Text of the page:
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A DECLARATION OF THE ARMY CONCERNING The apprehending of Major Gen. Over­ton, and the reſt of the Officers in Scotland, who had a Deſign to divide the Forces, and ſtand in oppoſition againſt the Lord Pro­tector, and the preſent Government in England.

Likewiſe, a Remonſtrance to the People, to be publiſhed in all Cities and Market Townes throughout England and Wales; and their Reſolution touching the Lawes of the Land, and the priviledges of the people.

London, Printed for C. Norton, 1654.


A Declaration of the Army, concerning the apprehending of Major General Overton, and the reſt of the Officers in Scotland.

WHereas many in this Age, when they grow great in the World, are ſo puft up with pride, that they ſcarce know themſelves; which is, as if the poor Ant the higher4 ſhe gets upon her hill, the bigger ſhe could conceit her ſelf to be: but it is not ſo with many eminent Commanders in Scotland, who deſire nothing more then the enjoy­ment of thoſe fruits, purchaſed by their indefatigable endeavors, & great expence of blood: Yet notwithſtanding, the diſ­contents of many have prevailed ſo far, as to lead ſome of the Officers to conſul­tations and correſpondencies in deſign to withdraw the Army from their Obedi­ence to the preſent Government, being very much diſ-ſatisfyed therewith; which hath cauſed the General, to ſecure Major Gen. Overton, and divers other eminent Commanders; declaring the Grounds and Reaſons thereof to the reſt of the of­ficers and ſouldiery: Upon which, many ſeemed to be very much diſcontented; but the major part unanimouſly reſolved5 to live and dye in defence and preſervati­on of this preſent Conſtitution.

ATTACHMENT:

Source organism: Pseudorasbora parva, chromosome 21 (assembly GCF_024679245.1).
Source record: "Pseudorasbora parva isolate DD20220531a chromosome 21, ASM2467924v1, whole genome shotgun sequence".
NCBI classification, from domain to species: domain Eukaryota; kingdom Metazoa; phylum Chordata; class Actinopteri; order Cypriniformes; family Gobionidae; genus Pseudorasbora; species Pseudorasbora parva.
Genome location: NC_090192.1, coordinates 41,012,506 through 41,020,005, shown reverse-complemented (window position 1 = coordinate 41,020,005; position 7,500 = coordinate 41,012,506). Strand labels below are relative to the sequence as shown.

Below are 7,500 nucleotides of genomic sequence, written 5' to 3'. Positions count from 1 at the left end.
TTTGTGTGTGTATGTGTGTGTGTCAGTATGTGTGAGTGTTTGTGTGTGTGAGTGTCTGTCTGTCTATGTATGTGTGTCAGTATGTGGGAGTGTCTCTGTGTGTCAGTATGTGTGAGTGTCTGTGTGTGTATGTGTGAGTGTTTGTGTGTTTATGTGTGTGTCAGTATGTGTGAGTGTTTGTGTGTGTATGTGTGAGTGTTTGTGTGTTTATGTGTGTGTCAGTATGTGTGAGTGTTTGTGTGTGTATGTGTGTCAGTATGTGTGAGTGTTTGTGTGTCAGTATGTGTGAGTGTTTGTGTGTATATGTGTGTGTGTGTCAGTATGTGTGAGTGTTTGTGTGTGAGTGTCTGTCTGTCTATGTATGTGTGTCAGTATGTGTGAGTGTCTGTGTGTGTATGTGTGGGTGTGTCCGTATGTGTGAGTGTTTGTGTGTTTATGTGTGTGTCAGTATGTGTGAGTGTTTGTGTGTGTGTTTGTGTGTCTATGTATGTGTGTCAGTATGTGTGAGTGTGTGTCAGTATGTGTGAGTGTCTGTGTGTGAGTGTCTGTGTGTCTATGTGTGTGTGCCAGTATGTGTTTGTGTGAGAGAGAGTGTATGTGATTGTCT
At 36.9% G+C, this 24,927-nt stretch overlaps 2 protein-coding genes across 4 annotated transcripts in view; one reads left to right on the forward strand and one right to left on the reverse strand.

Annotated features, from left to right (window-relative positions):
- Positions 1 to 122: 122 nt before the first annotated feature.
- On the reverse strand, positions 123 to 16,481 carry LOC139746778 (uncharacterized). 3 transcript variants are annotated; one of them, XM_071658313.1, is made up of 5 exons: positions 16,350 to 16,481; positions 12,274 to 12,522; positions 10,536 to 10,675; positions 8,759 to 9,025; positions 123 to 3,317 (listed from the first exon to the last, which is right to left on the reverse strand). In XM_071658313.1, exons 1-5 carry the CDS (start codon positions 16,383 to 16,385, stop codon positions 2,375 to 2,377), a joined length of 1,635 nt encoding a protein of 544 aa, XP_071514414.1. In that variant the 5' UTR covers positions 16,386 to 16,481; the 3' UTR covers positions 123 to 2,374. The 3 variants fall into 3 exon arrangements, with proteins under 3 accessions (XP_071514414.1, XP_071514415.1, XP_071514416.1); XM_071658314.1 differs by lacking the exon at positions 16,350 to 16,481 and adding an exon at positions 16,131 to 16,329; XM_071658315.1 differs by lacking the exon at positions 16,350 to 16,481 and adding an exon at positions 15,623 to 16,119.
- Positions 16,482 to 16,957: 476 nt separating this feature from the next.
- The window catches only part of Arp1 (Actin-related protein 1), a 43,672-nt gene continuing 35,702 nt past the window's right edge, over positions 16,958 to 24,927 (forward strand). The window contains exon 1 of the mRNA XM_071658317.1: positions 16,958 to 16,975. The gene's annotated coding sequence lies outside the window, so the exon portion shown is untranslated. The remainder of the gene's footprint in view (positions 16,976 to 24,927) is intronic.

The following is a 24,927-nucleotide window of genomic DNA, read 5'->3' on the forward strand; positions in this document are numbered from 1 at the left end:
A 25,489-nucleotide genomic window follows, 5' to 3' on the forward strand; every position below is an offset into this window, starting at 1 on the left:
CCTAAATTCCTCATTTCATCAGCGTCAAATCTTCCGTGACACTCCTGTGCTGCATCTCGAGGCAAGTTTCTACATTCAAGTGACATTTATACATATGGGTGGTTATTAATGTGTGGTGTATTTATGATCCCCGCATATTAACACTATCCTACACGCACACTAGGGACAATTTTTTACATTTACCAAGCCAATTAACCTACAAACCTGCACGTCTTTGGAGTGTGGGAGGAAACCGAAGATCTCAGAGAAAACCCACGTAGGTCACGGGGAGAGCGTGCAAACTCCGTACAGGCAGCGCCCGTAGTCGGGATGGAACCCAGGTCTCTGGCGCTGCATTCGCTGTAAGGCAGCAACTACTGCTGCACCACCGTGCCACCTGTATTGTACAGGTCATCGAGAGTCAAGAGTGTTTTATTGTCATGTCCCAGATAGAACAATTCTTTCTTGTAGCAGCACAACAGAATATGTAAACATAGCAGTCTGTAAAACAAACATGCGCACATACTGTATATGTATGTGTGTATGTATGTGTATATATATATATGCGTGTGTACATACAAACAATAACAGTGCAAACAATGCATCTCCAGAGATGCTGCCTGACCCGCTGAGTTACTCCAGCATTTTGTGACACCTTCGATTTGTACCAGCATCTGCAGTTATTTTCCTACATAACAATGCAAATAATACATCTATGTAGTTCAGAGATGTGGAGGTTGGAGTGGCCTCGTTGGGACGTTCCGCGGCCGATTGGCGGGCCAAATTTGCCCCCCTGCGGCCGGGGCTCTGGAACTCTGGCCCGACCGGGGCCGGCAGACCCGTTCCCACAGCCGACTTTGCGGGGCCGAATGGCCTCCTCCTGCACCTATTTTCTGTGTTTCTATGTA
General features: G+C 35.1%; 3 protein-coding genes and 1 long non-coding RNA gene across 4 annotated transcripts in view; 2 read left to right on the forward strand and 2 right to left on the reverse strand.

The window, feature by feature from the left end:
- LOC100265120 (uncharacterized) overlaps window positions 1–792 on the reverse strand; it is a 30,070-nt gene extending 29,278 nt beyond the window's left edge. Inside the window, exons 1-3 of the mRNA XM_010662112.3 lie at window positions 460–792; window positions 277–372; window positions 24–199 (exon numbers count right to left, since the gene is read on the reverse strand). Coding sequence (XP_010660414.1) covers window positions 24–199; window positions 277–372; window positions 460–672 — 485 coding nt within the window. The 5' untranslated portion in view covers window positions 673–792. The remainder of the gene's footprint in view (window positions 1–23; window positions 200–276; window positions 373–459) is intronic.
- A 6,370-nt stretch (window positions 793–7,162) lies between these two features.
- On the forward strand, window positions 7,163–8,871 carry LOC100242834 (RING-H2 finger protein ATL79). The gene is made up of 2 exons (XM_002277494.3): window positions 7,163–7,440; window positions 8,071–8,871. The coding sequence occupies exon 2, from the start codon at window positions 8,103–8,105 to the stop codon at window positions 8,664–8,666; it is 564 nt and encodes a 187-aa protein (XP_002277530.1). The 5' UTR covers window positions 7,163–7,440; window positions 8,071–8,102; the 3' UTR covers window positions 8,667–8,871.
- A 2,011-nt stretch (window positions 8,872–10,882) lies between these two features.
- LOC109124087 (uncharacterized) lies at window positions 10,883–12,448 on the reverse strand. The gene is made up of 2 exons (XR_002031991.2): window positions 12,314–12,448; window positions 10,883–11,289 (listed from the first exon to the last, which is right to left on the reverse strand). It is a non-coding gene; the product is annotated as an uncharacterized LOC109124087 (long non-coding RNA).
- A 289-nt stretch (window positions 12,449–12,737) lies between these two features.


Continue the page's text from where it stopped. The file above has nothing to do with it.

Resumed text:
But upon the ſending Major Gen. Overton a ſhip-board, the Diſcontents of his party appear­ed ſo far, that divers of them, both of horſe and foot, did declare and manifeſt unto all Chri­ſtian people whatſoever, that Sethos King of E­gypt growing mighty, grew ſo proud withall, that he made his tributary Kings, to draw his Chariots by turns: till (on a time) he eſpyed one of the Kings to look earneſtly on the wheel; and demanding the reaſon thereof, was anſwered by him, That with much comfort he beheld the low­eſt ſpokes turn uppermoſt by courſe: whereup­on, the King beholding the moral, left off that barbarous and tyrannical cuſtome. In like man­ner, it is cordially deſired, that all illegal ways and actions may be reduced, and the peace, ſafety, and tranquility both of our Officers and all others inviolably preſerved.


As touching the late Plot it is apparent, that many had entred into an Oath of Secreſie, to liſt men privatly, and to procure all ſuch Armes as ſhould make them formidable, in caſe of any op­poſition; for which end, they had bought many Blunderbuſſes, Muſquets, Carbines, and Piſtols, and had lodged them (as it is reported) in ſeveral places both in London and Weſtminſter, with a Reſolution to have put a period to the happy Conſtitution of this Government on Chriſtmaſs day, by ſurprizing of the ſeveral Guards at white-Hall, St. Jameſes, the Mewes, and other places. But one of the chief Conſpirators being at laſt ſo ex­treamly haunted with the Furies of a guilty Con­ſcience, took an occaſion to reveal the ſame: In which great VVork, the true ſaying of a learned Author is verified; That when the Conſcience ac­cuſeth, the Tongue confeſſes, the Eyes weep, the Hands wring, the Heart akes, and the Voyce cries; true it is, no part can be at eaſe.